Water problems

If you can’t talk about bottoms and personal hygiene, do not read any further. This article is for scatologists only. Repeat : “Warning Will Robinson”.

For the last week, I have self-diagnosed myself as having a mild case of giardia. In the past, I have had the real deal but this is very mild. If you have had it, you know the drill – bad wind, burping, distended stomach, bloatedness, following by the occasional evacuation. Add on to that a bit of lethargy and loss of energy.

For me, it has been manageable this time except for the day I “followed through”. May I thank the Lord for permitting this to happen while at home and not (for example) while riding my bike.

While in South America, I was not so lucky. Three hours on a bus in the Andes, precipitous drops right outside the bus window, arrive at destination, feel warm wetness in nether regions, ask partner to check rear-end, confirmed severe accident and I didn’t even know I did it. Emptied contents of underwear, hauled them straight back up and proceeded to tackle the day as planned (sans toilet or any personal hygiene products). That was one of those days when you just want to go into a coma until it is all over. And the next day, I was in a coma.

I had pondered whether you should all know this, but I grabbed the half-consumed plastic bottle of commercially acquired water from last week, opened it up and … it smelt like a botty burp (ie toilet water). I had another bottle in the corner that had been opened for a couple of weeks and … no smell of used toilet paper. Conclusion : I copped a bad bottle and domestic environmental conditions were not to blame.

I am not the only one who been affected by reverse enjoyment, and I have got off lightly as the main detrimental effect has been loss of energy and the strong desire to lie down and have a good deskansa. (Or malinger around my laptop and write blithering dross.)

The word around town is that the culprit is the large plastic water barrels that many people use for drinking water. I doubt that any expat would risk tap water, whether it be the Dili piped supply or bore water. The OZ doctor has had a big run with this one and the drug that appeared to fix it up for severe sufferers was the classic anti-giardia drug, Bactrim. Hence my self-diagnosis.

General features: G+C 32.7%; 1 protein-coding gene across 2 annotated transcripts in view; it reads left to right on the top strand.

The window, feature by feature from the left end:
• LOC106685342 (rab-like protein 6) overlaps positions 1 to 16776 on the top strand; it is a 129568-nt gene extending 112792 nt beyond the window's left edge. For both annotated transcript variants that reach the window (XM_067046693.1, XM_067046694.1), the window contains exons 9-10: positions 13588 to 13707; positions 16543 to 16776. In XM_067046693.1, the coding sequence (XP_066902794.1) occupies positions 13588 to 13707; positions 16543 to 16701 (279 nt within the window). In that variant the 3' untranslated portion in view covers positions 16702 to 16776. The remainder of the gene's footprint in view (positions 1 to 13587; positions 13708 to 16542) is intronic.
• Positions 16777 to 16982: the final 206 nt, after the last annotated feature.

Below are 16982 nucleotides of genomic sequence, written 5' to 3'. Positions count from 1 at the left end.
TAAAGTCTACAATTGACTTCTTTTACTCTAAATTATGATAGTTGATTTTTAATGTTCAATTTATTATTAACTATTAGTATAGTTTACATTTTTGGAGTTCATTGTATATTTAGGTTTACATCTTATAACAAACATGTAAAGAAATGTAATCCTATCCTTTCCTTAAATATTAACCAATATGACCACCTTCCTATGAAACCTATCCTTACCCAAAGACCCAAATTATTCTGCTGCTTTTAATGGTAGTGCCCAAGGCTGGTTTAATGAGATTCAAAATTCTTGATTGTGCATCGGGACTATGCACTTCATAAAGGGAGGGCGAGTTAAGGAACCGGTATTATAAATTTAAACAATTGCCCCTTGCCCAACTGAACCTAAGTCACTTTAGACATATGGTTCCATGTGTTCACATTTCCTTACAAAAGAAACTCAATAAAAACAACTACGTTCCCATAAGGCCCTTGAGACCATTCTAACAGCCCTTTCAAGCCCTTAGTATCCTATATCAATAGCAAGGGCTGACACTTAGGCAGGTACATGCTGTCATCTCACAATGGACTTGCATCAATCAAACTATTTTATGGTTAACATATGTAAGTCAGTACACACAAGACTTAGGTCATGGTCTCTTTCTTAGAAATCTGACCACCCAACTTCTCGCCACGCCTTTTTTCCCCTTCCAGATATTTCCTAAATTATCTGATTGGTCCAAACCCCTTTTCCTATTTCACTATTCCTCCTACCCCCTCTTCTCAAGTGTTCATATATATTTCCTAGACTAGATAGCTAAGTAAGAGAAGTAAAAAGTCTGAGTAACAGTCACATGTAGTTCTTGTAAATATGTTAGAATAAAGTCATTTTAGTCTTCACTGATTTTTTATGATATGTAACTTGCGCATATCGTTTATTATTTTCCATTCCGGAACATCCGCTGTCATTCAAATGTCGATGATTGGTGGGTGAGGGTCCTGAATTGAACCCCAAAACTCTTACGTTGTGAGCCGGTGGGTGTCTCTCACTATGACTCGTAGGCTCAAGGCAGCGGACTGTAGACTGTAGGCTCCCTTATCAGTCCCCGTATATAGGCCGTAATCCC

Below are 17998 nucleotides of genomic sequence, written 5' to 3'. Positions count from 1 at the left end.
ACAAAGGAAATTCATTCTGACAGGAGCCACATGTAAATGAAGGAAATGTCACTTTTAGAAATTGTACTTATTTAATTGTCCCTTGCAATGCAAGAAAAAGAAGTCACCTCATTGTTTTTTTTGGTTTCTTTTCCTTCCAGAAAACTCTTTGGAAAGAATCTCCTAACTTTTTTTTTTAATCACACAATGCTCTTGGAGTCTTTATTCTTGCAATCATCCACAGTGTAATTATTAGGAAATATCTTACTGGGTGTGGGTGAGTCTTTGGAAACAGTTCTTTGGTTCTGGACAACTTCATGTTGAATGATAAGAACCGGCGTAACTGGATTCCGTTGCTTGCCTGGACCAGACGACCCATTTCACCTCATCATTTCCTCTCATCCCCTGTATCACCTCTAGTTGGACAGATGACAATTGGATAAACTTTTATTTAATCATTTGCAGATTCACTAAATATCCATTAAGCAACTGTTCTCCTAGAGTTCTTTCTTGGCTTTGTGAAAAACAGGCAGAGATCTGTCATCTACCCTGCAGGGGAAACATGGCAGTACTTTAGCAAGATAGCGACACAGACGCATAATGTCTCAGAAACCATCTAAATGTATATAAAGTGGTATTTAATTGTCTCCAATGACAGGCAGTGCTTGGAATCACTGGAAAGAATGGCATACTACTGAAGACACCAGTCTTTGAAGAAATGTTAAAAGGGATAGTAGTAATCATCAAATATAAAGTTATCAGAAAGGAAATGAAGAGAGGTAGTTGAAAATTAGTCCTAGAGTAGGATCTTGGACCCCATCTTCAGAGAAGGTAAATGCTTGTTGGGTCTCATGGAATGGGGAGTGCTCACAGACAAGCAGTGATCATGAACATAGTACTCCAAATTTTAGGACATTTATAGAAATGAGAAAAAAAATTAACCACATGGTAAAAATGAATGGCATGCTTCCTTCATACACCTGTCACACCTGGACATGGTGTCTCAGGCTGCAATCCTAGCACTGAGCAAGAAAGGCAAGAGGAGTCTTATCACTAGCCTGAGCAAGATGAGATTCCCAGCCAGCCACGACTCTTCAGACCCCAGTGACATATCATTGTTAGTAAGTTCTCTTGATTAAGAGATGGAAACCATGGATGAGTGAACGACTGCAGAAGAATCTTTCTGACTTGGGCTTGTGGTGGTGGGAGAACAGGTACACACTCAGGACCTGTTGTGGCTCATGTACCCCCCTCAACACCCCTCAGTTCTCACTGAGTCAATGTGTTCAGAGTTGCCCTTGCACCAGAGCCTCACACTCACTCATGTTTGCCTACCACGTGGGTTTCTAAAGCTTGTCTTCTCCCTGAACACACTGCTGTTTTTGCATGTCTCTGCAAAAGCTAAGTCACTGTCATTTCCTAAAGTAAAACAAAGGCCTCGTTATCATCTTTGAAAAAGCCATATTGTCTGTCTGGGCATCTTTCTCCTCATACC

It seems to be well-known that the bottled water company has quality control issues at regular intervals. I assume this means “run out of chemical A … she’ll be right for a week”, or “UV lamps broken … better order some more”. A long-term resident once told me to never use the barrel water. So one reverts to the smaller 1.5 l and 0.6 l plastic bottles, which has been the house rule for last 2 or 3 weeks.

It is somewhat disconcerting to cop a bad small bottle as well. But I did buy it in LosPalos last week and I had never seen this particular brand in Dili before. Warning over.

4 thoughts on “Water problems

  1. Halo,
    happened upon this and thought it a great coincidence as recently spoke to a well respected advisor to DNAS (wat san gov’t entity). He said the bad smell was often high level of iron, in the form on ferrous sulfate, which quickly oxidises if you leave it out for a few minutes. He did not guarentee that theh bottled water was all safe but said the majority of water borne illness is derived from other sources. Lots of people have giardia this week in Dili….

  2. The self-diagnosis was correct and I have popped the Tinadazole bombs. It wasn’t a severe case of giardia, just uncomfortable and sometimes socially embarrassing.

    No, I am not going to name the brand without a full chemical analysis. It is unfair. Jennifer may be right about the ferrous sulphate. And besides, I never meant to suggest THAT particular bottle was the cause as I had symptoms BEFORE I drank it.

    As for dodgy barrel water, some people swear by leaving the barrels in the sun for a couple of days before bringing them into service.

  3. Squatter

    You pegged the Giardiasis symptoms since you have had it in the past but note that 8-10% of folk have no symptoms at all and sometimes they work in the food industry so it is not always the water by any means. In large urban areas day care centers where they change babies diapers have much higher rates than in campers in the great out of doors or intrepid travelers in the far reaches of google earth. (speaking of which is there some trick to exporting your data points in dili into the Goole Earth that lives in my machine?). Tinidazole is the best drug if you got the bug, it also takes care of many other parasites in case you were close but not exactly correct in your diagnosis. Bactrim/Septra is good for about 80% of bacterial diarrhea (significant local variations may be present) and Cipro always does better but is more expensive. Usually treatment can be done in 3-5 days. For the runs with fever and or blood in stool, Bactrim for 3 days if not resolved Cipro 500 mg twice a day for 5 days. Parasites are easier with the Tinidazole (Flagyl works but it’s side effects may be worse than the disease).

    Drop a note if you have medical questions.

    I do appreciate your comintary


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